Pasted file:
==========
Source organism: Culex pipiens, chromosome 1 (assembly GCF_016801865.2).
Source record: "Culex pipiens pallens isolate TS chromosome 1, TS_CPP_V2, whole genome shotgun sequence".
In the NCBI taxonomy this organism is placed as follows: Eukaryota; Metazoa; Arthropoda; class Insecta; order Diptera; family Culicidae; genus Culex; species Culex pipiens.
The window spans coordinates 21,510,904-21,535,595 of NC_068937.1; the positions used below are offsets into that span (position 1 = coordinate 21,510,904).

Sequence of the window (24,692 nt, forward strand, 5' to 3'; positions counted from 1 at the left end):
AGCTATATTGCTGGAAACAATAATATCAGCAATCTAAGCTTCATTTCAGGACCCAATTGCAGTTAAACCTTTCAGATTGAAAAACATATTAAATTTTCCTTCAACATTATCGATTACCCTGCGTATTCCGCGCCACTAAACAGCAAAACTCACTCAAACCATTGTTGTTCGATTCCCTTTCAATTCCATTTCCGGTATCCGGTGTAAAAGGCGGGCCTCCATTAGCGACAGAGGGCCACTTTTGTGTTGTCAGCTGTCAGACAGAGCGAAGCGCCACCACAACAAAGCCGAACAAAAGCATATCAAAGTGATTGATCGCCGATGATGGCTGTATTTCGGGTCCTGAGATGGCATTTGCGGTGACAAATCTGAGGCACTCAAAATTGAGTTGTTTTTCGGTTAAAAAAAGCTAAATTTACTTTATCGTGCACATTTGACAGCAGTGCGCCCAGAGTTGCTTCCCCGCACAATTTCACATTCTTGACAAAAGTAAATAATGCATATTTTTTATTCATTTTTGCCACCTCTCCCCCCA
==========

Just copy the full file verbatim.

Source organism: Culex pipiens, chromosome 1 (assembly GCF_016801865.2).
Source record: "Culex pipiens pallens isolate TS chromosome 1, TS_CPP_V2, whole genome shotgun sequence".
In the NCBI taxonomy this organism is placed as follows: Eukaryota; Metazoa; Arthropoda; class Insecta; order Diptera; family Culicidae; genus Culex; species Culex pipiens.
The window spans coordinates 21,510,904-21,535,595 of NC_068937.1; the positions used below are offsets into that span (position 1 = coordinate 21,510,904).

Sequence of the window (24,692 nt, forward strand, 5' to 3'; positions counted from 1 at the left end):
AGCTATATTGCTGGAAACAATAATATCAGCAATCTAAGCTTCATTTCAGGACCCAATTGCAGTTAAACCTTTCAGATTGAAAAACATATTAAATTTTCCTTCAACATTATCGATTACCCTGCGTATTCCGCGCCACTAAACAGCAAAACTCACTCAAACCATTGTTGTTCGATTCCCTTTCAATTCCATTTCCGGTATCCGGTGTAAAAGGCGGGCCTCCATTAGCGACAGAGGGCCACTTTTGTGTTGTCAGCTGTCAGACAGAGCGAAGCGCCACCACAACAAAGCCGAACAAAAGCATATCAAAGTGATTGATCGCCGATGATGGCTGTATTTCGGGTCCTGAGATGGCATTTGCGGTGACAAATCTGAGGCACTCAAAATTGAGTTGTTTTTCGGTTAAAAAAAGCTAAATTTACTTTATCGTGCACATTTGACAGCAGTGCGCCCAGAGTTGCTTCCCCGCACAATTTCACATTCTTGACAAAAGTAAATAATGCATATTTTTTATTCATTTTTGCCACCTCTCCCCCCA